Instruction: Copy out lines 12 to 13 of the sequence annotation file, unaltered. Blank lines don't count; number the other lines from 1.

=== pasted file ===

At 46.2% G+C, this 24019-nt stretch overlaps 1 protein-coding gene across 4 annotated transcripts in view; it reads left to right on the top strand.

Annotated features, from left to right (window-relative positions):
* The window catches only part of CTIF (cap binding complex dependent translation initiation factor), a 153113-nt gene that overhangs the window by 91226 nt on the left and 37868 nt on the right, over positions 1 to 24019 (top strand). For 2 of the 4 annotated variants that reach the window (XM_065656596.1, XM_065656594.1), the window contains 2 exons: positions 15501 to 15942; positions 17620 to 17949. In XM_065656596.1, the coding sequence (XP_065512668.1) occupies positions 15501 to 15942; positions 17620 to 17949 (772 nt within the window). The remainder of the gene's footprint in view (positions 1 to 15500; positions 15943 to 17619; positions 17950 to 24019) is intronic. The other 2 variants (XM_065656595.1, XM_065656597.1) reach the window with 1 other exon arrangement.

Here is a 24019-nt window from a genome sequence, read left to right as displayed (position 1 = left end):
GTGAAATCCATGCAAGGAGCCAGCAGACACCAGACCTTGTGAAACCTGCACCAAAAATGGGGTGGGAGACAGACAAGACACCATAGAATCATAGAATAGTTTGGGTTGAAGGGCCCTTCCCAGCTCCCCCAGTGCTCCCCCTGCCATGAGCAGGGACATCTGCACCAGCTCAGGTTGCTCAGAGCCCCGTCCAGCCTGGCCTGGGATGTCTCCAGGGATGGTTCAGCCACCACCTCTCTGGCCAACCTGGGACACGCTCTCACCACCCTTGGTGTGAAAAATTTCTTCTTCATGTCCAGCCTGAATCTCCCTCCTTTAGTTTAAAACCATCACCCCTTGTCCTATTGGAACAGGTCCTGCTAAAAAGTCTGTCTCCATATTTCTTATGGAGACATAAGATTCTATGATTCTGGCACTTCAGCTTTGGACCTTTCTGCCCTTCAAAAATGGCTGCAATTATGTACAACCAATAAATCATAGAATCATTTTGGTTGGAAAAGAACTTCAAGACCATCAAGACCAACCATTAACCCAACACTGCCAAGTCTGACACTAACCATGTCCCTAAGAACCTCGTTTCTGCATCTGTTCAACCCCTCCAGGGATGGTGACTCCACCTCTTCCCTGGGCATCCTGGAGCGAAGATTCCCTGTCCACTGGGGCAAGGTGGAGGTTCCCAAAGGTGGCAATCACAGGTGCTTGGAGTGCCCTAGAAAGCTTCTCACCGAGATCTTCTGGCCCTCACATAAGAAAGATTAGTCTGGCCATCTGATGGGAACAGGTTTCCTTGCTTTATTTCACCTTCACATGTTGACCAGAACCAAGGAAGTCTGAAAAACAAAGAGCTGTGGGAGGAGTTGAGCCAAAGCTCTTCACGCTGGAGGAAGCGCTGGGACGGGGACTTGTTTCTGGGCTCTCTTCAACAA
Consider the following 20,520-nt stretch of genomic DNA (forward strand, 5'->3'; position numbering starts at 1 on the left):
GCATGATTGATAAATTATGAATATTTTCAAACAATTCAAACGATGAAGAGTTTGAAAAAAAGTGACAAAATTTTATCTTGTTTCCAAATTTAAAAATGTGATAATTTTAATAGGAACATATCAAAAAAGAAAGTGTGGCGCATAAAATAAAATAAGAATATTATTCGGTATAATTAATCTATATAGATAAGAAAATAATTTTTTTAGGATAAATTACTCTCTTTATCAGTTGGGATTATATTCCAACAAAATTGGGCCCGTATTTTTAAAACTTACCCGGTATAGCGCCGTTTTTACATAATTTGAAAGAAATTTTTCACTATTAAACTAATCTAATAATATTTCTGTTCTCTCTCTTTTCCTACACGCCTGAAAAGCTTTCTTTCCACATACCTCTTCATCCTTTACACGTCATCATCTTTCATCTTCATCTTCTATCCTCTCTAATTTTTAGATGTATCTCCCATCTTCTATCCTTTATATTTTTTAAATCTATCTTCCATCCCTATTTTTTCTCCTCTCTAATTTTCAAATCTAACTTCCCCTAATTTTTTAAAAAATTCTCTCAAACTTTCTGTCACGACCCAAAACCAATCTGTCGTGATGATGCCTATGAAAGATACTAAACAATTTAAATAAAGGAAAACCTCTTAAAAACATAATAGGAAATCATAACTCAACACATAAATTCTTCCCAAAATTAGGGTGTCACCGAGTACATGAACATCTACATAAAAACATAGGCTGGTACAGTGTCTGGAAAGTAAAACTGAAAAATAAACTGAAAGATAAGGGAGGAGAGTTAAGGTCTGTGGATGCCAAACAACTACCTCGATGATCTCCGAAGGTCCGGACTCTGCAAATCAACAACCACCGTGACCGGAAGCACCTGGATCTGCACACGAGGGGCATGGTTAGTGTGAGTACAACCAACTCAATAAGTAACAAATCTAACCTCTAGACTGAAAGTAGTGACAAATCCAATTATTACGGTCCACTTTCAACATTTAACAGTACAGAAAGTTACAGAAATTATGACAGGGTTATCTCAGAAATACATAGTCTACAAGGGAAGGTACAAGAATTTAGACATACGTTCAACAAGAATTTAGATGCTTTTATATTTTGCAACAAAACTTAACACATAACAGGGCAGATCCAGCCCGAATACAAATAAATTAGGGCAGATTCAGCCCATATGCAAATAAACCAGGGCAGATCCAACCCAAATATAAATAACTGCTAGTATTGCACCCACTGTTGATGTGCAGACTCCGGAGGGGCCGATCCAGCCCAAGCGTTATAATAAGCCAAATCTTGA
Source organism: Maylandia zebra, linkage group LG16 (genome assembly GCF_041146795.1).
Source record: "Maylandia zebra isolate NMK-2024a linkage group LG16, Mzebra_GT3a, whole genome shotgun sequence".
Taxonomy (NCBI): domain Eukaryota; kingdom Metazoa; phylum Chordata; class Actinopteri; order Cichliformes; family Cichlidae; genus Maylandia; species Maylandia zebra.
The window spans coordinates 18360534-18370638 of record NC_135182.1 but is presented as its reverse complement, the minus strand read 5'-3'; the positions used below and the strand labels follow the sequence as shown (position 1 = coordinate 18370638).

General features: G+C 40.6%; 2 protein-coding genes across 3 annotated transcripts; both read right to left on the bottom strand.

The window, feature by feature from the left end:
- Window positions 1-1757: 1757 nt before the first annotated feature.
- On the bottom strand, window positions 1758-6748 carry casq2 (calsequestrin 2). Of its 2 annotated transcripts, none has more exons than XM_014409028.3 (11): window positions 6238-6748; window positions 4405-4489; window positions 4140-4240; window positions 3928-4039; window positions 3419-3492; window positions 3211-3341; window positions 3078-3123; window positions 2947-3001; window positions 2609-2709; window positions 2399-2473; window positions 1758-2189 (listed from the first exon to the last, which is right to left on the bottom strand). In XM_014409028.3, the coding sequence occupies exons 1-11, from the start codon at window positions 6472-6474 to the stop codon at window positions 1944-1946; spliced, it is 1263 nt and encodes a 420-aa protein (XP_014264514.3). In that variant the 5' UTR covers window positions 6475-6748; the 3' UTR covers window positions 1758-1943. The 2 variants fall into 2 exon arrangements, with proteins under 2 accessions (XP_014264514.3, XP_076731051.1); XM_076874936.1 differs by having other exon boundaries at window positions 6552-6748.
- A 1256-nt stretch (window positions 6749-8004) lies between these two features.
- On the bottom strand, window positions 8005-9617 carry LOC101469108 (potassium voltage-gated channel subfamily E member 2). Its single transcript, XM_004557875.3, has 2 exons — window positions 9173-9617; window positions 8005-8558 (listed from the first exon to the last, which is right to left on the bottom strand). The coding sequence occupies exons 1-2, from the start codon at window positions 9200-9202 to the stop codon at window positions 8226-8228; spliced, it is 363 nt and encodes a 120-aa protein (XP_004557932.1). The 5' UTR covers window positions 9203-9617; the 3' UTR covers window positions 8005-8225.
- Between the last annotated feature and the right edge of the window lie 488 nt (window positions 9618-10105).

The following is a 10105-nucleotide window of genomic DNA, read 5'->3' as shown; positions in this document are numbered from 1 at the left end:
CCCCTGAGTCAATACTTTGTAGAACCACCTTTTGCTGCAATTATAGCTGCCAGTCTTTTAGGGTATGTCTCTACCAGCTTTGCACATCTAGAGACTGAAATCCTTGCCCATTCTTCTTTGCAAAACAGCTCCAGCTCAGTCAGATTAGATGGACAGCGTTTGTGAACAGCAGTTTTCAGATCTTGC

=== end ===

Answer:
General features: G+C 40.6%; 2 protein-coding genes across 3 annotated transcripts; both read right to left on the bottom strand.

The window, feature by feature from the left end: